Reborn Alvis to be on display at London Classic Car Show

Reborn Alvis to be on display at London Classic Car Show

Fifty years after it stopped building cars, the famed British brand Alvis has returned with a series of continuation models that celebrate the marque’s road and racing successes of the past.

The 1935 Bertelli-bodied 4.3-litre Alvis Sports Coupe is being replicated | Alvis Car Company photos

The 1935 Bertelli-bodied 4.3-litre Alvis Sports Coupe is being replicated | Alvis Car Company photos

Fifty years after it stopped building cars, the famed British brand Alvis has returned with a series of continuation models that celebrate the marque’s road and racing successes of the past. These cars, and the historic originals that inspired them, will be shown February 23-26 during the London Classic Car Show.

Among the vintage Alvis cars on display will be a stunning 1966 Graber-bodied TF21 and a 1937 4.3 drophead coupe (convertible) with Lancefield coachwork. Both of these cars are being replicated for Alvis customers.

The 1931 Brooklands race car known as the Powys-Lybbe Special.

The 1931  Powys-Lybbe Special race car

Other cars at the show that are available as Alvis Continuation Models are the Bertelli-bodied 4.3-liter Sports Coupé from 1935 and a 1931 Brooklands race car known as the Powys-Lybbe Special.

“Unlike some marque revivals, The Alvis Car Company isn’t simply attaching the famous ‘Red Triangle’ badge to the front of a modern supercar but instead is re-creating genuine supercars from an earlier age,” according to a news release.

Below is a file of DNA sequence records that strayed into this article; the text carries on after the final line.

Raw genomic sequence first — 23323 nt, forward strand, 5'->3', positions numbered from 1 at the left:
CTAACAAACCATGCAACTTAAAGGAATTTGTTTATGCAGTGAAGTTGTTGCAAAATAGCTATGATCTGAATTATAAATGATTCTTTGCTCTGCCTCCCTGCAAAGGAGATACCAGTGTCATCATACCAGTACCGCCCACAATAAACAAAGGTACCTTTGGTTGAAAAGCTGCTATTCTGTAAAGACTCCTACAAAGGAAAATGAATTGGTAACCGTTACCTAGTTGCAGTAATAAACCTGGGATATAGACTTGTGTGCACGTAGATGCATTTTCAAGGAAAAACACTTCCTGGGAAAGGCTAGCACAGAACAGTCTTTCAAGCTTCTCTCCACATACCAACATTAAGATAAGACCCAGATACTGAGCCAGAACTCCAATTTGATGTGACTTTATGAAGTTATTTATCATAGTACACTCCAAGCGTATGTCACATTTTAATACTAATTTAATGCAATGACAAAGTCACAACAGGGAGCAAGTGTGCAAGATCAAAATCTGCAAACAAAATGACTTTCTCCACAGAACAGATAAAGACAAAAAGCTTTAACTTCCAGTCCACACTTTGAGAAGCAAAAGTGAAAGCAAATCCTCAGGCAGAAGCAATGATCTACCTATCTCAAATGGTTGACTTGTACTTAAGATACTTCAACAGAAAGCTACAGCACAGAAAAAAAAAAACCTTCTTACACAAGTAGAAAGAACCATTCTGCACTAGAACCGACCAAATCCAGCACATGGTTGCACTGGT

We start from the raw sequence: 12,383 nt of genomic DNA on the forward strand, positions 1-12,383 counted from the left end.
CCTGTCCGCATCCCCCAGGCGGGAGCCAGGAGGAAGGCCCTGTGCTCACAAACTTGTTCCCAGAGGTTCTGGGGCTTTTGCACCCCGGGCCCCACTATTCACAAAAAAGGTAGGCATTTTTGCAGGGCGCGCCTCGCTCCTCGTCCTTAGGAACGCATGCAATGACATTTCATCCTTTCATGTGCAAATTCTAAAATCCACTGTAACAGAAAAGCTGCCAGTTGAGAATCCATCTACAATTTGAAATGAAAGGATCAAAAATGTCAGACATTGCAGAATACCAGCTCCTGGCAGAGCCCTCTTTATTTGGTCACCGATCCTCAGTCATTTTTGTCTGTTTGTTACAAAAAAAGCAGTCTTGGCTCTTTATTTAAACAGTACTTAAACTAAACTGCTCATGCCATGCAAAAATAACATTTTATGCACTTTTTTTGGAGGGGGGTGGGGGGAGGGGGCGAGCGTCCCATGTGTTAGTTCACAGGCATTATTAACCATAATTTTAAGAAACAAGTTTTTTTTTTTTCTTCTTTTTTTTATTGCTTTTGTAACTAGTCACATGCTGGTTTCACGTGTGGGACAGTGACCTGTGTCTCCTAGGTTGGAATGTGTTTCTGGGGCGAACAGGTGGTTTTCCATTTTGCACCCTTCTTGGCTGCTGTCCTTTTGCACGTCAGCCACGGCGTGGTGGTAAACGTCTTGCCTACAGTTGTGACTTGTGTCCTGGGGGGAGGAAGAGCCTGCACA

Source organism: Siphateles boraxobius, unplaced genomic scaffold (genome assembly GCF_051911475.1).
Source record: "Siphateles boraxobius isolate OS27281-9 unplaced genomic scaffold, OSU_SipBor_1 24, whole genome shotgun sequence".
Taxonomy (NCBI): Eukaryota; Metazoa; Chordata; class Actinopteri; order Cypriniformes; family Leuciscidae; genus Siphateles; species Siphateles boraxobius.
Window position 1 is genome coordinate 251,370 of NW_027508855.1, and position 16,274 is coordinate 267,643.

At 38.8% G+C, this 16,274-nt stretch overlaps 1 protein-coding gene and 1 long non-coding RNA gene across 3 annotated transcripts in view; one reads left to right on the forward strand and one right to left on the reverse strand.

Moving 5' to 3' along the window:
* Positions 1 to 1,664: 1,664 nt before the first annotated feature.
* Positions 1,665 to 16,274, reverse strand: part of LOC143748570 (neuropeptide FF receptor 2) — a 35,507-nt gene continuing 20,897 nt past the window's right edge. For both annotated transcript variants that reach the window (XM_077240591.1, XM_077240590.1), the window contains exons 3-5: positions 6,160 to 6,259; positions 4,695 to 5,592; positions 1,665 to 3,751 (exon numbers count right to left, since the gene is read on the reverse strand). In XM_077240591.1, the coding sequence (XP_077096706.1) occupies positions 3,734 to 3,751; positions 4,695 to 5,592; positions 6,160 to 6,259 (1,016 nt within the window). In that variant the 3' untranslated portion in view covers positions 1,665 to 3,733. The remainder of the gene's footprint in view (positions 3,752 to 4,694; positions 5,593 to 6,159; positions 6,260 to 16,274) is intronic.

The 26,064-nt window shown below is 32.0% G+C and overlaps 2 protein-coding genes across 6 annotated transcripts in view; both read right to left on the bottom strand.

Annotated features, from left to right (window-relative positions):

The replicated sports and racing cars are being built as they were in the day but with British highway regulations in mind, the company says.

1966 Alvis TF 21 by Graber

1966 Alvis TF 21 by Graber

“Our Continuation Cars are as close to the originals as we can get,” Richard Joyce, managing director of The Alvis Car Company, said in the release. “We have had to make some modifications to ensure they comply with current Individual Vehicle Approval regulations, but essentially the idea is to give owners the same supercar driving experience that owners had when the cars were new. And when you bear in mind that the 4.3 Tourer had a 0-60 mph time of 11.3 seconds back in 1938, there’s no denying these were the supercars of their day.”

The London Classic Car Show is an annual event that has grown to include more than 700 vehicles on display. New for this year are the Grand Avenue’s Open Paddock and the Beaulieu Pop-up Autojumble, the British term for automotive swap meet.

Another show within the show also has been added, the Historic Motorsport International, focusing on historic racing and rallying.

For information about the London Classic Car Show, visit the event website.

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